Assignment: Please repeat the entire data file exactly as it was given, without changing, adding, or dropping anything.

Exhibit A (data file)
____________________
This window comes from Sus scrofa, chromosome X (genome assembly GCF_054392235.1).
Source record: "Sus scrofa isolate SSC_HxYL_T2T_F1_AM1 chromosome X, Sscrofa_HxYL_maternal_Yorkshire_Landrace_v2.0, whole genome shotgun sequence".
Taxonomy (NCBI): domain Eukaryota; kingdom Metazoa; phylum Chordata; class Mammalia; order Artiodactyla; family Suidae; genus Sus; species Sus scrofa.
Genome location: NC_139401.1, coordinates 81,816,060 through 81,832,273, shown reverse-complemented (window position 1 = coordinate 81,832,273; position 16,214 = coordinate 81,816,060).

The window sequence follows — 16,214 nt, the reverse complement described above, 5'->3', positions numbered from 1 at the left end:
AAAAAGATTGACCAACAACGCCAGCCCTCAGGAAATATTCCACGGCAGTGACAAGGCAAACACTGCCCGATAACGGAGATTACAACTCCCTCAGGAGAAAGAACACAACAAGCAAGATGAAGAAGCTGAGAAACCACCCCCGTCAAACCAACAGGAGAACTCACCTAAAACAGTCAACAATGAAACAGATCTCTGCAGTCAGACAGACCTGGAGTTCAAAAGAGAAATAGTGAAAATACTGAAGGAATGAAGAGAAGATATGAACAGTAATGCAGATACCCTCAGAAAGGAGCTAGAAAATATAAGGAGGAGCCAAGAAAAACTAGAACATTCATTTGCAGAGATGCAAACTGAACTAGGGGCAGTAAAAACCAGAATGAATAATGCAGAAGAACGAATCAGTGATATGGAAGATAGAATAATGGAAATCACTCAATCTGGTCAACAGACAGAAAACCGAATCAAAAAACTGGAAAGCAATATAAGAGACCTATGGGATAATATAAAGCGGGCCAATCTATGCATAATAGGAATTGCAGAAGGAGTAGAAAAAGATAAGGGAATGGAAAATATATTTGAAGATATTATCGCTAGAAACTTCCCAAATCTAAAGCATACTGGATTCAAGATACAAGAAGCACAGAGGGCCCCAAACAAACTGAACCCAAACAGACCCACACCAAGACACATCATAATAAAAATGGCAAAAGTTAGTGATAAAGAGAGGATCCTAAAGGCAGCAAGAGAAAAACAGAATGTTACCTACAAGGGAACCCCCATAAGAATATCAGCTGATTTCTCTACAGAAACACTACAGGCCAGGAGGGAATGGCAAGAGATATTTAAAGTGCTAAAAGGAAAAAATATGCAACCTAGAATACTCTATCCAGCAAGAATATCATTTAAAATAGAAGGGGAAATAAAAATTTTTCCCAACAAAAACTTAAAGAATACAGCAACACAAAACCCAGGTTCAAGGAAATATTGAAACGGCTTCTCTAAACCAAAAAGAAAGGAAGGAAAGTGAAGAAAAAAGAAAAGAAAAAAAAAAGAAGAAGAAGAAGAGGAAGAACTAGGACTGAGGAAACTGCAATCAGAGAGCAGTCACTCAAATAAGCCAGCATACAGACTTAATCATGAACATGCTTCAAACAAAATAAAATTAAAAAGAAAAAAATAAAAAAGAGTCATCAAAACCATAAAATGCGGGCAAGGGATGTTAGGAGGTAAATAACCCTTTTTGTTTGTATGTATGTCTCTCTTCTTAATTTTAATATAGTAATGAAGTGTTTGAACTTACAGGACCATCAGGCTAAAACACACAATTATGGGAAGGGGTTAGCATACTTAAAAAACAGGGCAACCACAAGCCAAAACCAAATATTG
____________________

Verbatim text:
This window comes from Sus scrofa, chromosome X (genome assembly GCF_054392235.1).
Source record: "Sus scrofa isolate SSC_HxYL_T2T_F1_AM1 chromosome X, Sscrofa_HxYL_maternal_Yorkshire_Landrace_v2.0, whole genome shotgun sequence".
Taxonomy (NCBI): domain Eukaryota; kingdom Metazoa; phylum Chordata; class Mammalia; order Artiodactyla; family Suidae; genus Sus; species Sus scrofa.
Genome location: NC_139401.1, coordinates 81,816,060 through 81,832,273, shown reverse-complemented (window position 1 = coordinate 81,832,273; position 16,214 = coordinate 81,816,060).

The window sequence follows — 16,214 nt, the reverse complement described above, 5'->3', positions numbered from 1 at the left end:
AAAAAGATTGACCAACAACGCCAGCCCTCAGGAAATATTCCACGGCAGTGACAAGGCAAACACTGCCCGATAACGGAGATTACAACTCCCTCAGGAGAAAGAACACAACAAGCAAGATGAAGAAGCTGAGAAACCACCCCCGTCAAACCAACAGGAGAACTCACCTAAAACAGTCAACAATGAAACAGATCTCTGCAGTCAGACAGACCTGGAGTTCAAAAGAGAAATAGTGAAAATACTGAAGGAATGAAGAGAAGATATGAACAGTAATGCAGATACCCTCAGAAAGGAGCTAGAAAATATAAGGAGGAGCCAAGAAAAACTAGAACATTCATTTGCAGAGATGCAAACTGAACTAGGGGCAGTAAAAACCAGAATGAATAATGCAGAAGAACGAATCAGTGATATGGAAGATAGAATAATGGAAATCACTCAATCTGGTCAACAGACAGAAAACCGAATCAAAAAACTGGAAAGCAATATAAGAGACCTATGGGATAATATAAAGCGGGCCAATCTATGCATAATAGGAATTGCAGAAGGAGTAGAAAAAGATAAGGGAATGGAAAATATATTTGAAGATATTATCGCTAGAAACTTCCCAAATCTAAAGCATACTGGATTCAAGATACAAGAAGCACAGAGGGCCCCAAACAAACTGAACCCAAACAGACCCACACCAAGACACATCATAATAAAAATGGCAAAAGTTAGTGATAAAGAGAGGATCCTAAAGGCAGCAAGAGAAAAACAGAATGTTACCTACAAGGGAACCCCCATAAGAATATCAGCTGATTTCTCTACAGAAACACTACAGGCCAGGAGGGAATGGCAAGAGATATTTAAAGTGCTAAAAGGAAAAAATATGCAACCTAGAATACTCTATCCAGCAAGAATATCATTTAAAATAGAAGGGGAAATAAAAATTTTTCCCAACAAAAACTTAAAGAATACAGCAACACAAAACCCAGGTTCAAGGAAATATTGAAACGGCTTCTCTAAACCAAAAAGAAAGGAAGGAAAGTGAAGAAAAAAGAAAAGAAAAAAAAAAGAAGAAGAAGAAGAGGAAGAACTAGGACTGAGGAAACTGCAATCAGAGAGCAGTCACTCAAATAAGCCAGCATACAGACTTAATCATGAACATGCTTCAAACAAAATAAAATTAAAAAGAAAAAAATAAAAAAGAGTCATCAAAACCATAAAATGCGGGCAAGGGATGTTAGGAGGTAAATAACCCTTTTTGTTTGTATGTATGTCTCTCTTCTTAATTTTAATATAGTAATGAAGTGTTTGAACTTACAGGACCATCAGGCTAAAACACACAATTATGGGAAGGGGTTAGCATACTTAAAAAACAGGGCAACCACAAGCCAAAACCAAATATTG